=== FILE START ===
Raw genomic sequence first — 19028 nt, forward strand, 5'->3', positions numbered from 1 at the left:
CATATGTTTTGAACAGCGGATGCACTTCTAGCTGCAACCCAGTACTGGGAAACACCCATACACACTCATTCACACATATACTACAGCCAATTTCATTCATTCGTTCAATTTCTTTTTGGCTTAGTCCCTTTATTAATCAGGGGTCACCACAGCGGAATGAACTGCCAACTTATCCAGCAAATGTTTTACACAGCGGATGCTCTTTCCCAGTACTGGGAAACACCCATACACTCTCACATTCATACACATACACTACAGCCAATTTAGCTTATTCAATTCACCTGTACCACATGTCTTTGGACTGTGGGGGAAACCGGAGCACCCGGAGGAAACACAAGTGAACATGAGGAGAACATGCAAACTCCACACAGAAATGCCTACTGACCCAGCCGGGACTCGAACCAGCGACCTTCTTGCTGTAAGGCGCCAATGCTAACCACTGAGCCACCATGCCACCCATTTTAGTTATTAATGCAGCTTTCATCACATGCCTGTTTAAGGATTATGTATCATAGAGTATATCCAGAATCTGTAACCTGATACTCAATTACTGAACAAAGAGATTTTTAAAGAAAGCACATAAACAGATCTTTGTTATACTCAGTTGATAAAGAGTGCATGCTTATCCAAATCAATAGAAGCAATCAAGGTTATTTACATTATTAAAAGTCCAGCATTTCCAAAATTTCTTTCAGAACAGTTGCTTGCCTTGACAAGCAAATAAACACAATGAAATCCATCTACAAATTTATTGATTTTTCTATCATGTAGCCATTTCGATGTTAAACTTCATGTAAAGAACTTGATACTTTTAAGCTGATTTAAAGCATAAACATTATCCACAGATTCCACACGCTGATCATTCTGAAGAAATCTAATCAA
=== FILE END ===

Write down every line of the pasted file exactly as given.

Raw genomic sequence first — 19028 nt, forward strand, 5'->3', positions numbered from 1 at the left:
CATATGTTTTGAACAGCGGATGCACTTCTAGCTGCAACCCAGTACTGGGAAACACCCATACACACTCATTCACACATATACTACAGCCAATTTCATTCATTCGTTCAATTTCTTTTTGGCTTAGTCCCTTTATTAATCAGGGGTCACCACAGCGGAATGAACTGCCAACTTATCCAGCAAATGTTTTACACAGCGGATGCTCTTTCCCAGTACTGGGAAACACCCATACACTCTCACATTCATACACATACACTACAGCCAATTTAGCTTATTCAATTCACCTGTACCACATGTCTTTGGACTGTGGGGGAAACCGGAGCACCCGGAGGAAACACAAGTGAACATGAGGAGAACATGCAAACTCCACACAGAAATGCCTACTGACCCAGCCGGGACTCGAACCAGCGACCTTCTTGCTGTAAGGCGCCAATGCTAACCACTGAGCCACCATGCCACCCATTTTAGTTATTAATGCAGCTTTCATCACATGCCTGTTTAAGGATTATGTATCATAGAGTATATCCAGAATCTGTAACCTGATACTCAATTACTGAACAAAGAGATTTTTAAAGAAAGCACATAAACAGATCTTTGTTATACTCAGTTGATAAAGAGTGCATGCTTATCCAAATCAATAGAAGCAATCAAGGTTATTTACATTATTAAAAGTCCAGCATTTCCAAAATTTCTTTCAGAACAGTTGCTTGCCTTGACAAGCAAATAAACACAATGAAATCCATCTACAAATTTATTGATTTTTCTATCATGTAGCCATTTCGATGTTAAACTTCATGTAAAGAACTTGATACTTTTAAGCTGATTTAAAGCATAAACATTATCCACAGATTCCACACGCTGATCATTCTGAAGAAATCTAATCAA